10. A hard, resinous infusible, saponifiable condensation rocluet of hthalic anhydrid and a polyhy ric alcoho said product having" a dense, compact structure, high olielectrio and insulatin properties, and being in convertible to a i'llsib le state by heating with glycerin.
ln witness-whereof, l have hereunto set my hand this 10th (lay of May, 1912.
MICHAEL J. CALLAHAN. Witnesses:
BENJAMIN B. HULL, Hum-1N Onnonn,
|Citing Patent||Filing date||Publication date||Applicant||Title|
|US2500885 *||Jul 23, 1947||Mar 14, 1950||Stanislas Teszner||Electric heating plate|
|US2553682 *||Jan 25, 1947||May 22, 1951||Interchem Corp||Oil-modified alkyd resin modified with cellulose derivative|
|US2818396 *||Jan 7, 1955||Dec 31, 1957||Ohio Commw Eng Co||Dextran and drying oil fatty acidsmodified polyesters and method of producing the polyesters|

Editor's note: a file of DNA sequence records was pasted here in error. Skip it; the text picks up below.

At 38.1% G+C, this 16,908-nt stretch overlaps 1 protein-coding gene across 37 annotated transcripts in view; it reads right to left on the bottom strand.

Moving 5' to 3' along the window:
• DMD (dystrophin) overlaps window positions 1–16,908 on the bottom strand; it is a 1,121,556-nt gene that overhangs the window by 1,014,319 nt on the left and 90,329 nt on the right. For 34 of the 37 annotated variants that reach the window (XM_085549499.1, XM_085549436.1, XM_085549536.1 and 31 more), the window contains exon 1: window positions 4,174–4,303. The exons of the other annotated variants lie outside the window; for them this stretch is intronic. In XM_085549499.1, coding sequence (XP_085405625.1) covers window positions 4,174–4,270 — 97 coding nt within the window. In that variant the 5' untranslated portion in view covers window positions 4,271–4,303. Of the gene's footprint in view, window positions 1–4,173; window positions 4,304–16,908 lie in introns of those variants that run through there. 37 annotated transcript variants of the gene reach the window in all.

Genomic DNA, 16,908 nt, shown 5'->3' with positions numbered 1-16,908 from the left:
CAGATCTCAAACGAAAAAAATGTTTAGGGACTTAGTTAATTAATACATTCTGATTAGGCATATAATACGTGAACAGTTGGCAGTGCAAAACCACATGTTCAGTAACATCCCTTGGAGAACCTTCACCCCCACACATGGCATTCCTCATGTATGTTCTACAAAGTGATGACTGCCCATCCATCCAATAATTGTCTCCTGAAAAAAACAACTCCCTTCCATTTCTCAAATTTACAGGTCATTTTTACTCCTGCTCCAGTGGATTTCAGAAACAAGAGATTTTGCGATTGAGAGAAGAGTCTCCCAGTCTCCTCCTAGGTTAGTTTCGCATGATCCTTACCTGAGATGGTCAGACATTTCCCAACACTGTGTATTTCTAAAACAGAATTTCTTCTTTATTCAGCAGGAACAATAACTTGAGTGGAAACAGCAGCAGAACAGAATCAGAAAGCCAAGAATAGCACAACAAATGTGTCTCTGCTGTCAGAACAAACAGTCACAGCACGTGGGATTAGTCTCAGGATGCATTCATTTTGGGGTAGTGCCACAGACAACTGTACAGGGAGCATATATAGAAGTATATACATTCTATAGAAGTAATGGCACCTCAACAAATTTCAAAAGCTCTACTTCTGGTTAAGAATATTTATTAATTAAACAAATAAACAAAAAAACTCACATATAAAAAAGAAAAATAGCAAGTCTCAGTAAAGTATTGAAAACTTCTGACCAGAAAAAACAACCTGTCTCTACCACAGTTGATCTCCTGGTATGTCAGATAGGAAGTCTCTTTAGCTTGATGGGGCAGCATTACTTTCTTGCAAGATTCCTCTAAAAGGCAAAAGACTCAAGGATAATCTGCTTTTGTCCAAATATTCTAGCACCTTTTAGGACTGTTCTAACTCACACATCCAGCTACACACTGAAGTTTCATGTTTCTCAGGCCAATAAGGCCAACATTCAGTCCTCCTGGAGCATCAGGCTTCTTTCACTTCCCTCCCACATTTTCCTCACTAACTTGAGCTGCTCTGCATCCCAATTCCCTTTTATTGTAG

|US2843553 *||Jan 17, 1955||Jul 15, 1958||Ohio Commw Eng Co||Blend of dextran-modified polyester resins with metallo-organo complexes|
|US2856399 *||Feb 11, 1957||Oct 14, 1958||Eastman Kodak Co||Method of preparing dicarboxylic acid esters of the lower fatty acid esters and the ethers of cellulose containing free and esterifiable hydroxyl groups|
|US2885373 *||Jan 19, 1955||May 5, 1959||Ohio Commw Eng Co||Resins comprising polyesters modified by dextran and a monoethylenically unsaturated monomer|
|US5760161 *||Feb 10, 1997||Jun 2, 1998||Albemarle Corporation||Process for making unsaturated, thermosetting, brominated phthalic anhydride/polyol polyester resins|
|US20070208161 *||Feb 28, 2007||Sep 6, 2007||Isao Noda||Fibers formed of ester condensates and process for forming fibers from ester condensates|
|US20080200591 *||Dec 20, 2007||Aug 21, 2008||Isao Noda||Melt Processable Reactive Pellets Capable of Forming Ester Condensates and Process for Forming Melt Processable Reactive Pellets|
|US20090068416 *||Dec 20, 2007||Mar 12, 2009||Isao Noda||Process for Coating a Substrate with a Coating Precursor Forming a Coating as a Product of Ester Condensation and Products Coated with Such Coating Precursor|